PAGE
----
Diamond Cut

The cut of a diamond refers to its proportions, symmetry, and polish.

It directly influences the diamond’s brilliance, fire, and overall visual appeal.

A well-cut diamond reflects light internally and disperses it through the crown, creating a dazzling sparkle.

Diamond Shape

The shape of a diamond refers to its outline when viewed from above.

While round is the most popular shape, diamonds can also be cut into various other shapes such as princess, emerald, and oval.

A Chart Featuring The Different Diamond Shapes

What Is A Brilliant Cut?

The term “brilliant cut” refers to a specific type of faceting pattern used in round diamonds. It is designed to maximize the diamond’s brilliance by allowing light to enter through the table and reflect off the facets, creating a stunning display of sparkle and fire. The brilliant cut typically features 58 facets arranged in a precise pattern to optimize light performance, making it the preferred choice for round diamonds.

Round Diamond Buying Tips

When purchasing a round diamond, it’s essential to consider the four Cs: cut, color, clarity, and carat weight.


Opt for a diamond with an excellent or ideal cut grade to ensure maximum brilliance and sparkle.

Avoid diamonds with poor cut grades, as they may lack fire and brilliance.


Choose a diamond with a color grade of G or higher for a colorless appearance.

Consider lower color grades for budget-conscious buyers, as slight color differences may be less noticeable in smaller diamonds.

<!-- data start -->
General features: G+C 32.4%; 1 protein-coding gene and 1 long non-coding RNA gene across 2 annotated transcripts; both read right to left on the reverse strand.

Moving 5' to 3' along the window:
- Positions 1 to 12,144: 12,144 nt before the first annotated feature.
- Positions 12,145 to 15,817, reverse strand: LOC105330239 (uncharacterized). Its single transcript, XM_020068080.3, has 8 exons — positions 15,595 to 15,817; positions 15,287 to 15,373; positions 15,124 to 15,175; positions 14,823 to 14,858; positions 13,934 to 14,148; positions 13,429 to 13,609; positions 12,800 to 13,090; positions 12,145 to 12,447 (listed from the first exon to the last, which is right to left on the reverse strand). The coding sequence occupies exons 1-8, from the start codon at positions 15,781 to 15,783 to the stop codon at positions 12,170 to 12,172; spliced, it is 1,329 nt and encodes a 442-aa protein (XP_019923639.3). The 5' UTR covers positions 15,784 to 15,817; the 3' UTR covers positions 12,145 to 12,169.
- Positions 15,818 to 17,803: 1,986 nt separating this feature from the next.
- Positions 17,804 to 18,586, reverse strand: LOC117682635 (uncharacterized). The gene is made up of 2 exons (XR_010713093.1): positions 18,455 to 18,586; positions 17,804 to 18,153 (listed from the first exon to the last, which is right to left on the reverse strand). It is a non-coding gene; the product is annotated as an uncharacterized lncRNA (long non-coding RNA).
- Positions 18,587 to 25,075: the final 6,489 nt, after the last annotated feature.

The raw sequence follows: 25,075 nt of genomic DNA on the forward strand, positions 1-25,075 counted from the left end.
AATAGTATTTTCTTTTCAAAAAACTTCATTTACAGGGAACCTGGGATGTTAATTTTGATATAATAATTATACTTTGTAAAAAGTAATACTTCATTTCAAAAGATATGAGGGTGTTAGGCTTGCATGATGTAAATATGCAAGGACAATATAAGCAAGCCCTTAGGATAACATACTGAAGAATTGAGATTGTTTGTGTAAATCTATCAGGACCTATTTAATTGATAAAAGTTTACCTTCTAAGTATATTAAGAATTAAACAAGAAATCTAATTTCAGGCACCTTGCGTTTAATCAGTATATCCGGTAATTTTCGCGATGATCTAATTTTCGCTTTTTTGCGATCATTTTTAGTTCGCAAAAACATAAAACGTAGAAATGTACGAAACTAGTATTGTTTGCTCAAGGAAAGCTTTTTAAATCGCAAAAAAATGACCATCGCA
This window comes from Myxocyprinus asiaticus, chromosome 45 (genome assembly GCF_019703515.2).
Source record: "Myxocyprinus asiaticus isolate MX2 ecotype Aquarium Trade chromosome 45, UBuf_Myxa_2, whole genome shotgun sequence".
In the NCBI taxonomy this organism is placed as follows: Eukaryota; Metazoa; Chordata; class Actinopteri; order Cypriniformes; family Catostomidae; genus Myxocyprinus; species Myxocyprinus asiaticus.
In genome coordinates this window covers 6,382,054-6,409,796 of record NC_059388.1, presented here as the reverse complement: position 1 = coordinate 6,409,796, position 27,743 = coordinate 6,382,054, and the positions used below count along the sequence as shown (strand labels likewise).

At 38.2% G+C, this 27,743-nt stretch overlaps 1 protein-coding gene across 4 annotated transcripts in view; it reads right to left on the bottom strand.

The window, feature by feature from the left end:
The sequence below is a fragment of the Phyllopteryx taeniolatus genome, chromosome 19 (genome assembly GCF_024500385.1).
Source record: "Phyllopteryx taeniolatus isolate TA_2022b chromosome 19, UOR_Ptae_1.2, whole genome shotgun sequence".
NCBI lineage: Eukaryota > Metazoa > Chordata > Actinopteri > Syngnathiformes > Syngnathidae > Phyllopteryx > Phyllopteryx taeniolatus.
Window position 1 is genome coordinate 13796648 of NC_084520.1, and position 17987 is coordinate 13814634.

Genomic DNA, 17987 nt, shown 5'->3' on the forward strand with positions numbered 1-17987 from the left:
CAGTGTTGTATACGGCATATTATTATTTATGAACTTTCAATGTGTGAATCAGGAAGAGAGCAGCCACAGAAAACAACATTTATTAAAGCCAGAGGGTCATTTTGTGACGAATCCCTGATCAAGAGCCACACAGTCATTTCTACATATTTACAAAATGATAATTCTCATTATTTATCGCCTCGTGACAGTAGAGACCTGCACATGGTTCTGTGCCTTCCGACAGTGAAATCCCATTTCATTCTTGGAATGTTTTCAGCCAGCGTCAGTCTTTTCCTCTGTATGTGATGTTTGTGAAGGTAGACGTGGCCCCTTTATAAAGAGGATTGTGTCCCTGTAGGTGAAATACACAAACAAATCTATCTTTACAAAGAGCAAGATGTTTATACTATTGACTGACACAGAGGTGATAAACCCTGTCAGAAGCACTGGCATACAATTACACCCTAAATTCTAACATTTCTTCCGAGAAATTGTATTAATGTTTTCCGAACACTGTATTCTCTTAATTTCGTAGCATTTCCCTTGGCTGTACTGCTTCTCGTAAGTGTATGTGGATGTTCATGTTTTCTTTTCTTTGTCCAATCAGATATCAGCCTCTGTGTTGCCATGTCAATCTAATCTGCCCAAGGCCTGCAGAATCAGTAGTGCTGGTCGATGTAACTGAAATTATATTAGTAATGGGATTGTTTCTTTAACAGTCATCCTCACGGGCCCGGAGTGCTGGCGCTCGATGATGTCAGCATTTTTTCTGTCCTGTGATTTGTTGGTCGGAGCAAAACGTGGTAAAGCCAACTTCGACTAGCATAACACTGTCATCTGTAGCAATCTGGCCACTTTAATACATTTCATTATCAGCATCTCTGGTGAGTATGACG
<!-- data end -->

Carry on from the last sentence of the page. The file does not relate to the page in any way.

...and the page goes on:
Look for diamonds with minimal inclusions and blemishes, preferably with a clarity grade of VS2 or higher.

Consider eye-clean diamonds, where any imperfections are invisible to the naked eye.

Related Post: What Is A VVS Diamond? A Comprehensive Guide

Carat Weight

Balance carat weight with cut quality to achieve the desired size without sacrificing brilliance. Keep in mind that smaller diamonds with excellent cut grades may appear larger and more brilliant than larger diamonds with inferior cuts.

Pros & Cons Of Buying Round Cut Diamonds 

Timeless and classicGenerally higher price per carat
Maximum brilliance and sparkleMay appear smaller than other shapes
Versatile and easy to pairVulnerable to chipping at the girdle
Widely availableMore visible inclusions and imperfections


Are round diamonds popular?

Yes, round diamonds are incredibly popular due to their timeless appeal and maximum brilliance.

Do round cut diamonds have the best sparkle?

Round diamonds are renowned for their exceptional sparkle and fire, making them one of the most brilliant diamond shapes.

Are round cut diamonds more expensive?

Generally, round diamonds tend to be more expensive per carat compared to other shapes due to their popularity and demand.

Where is the best place to shop for a loose diamond?

The best place to shop for a loose diamond is from reputable and established jewelers or online retailers with certifications and transparent grading policies.


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Jessica is a seasoned content writer with four years of experience and a qualified gemologist. She enjoys educating new shoppers on the best practices for buying jewelry.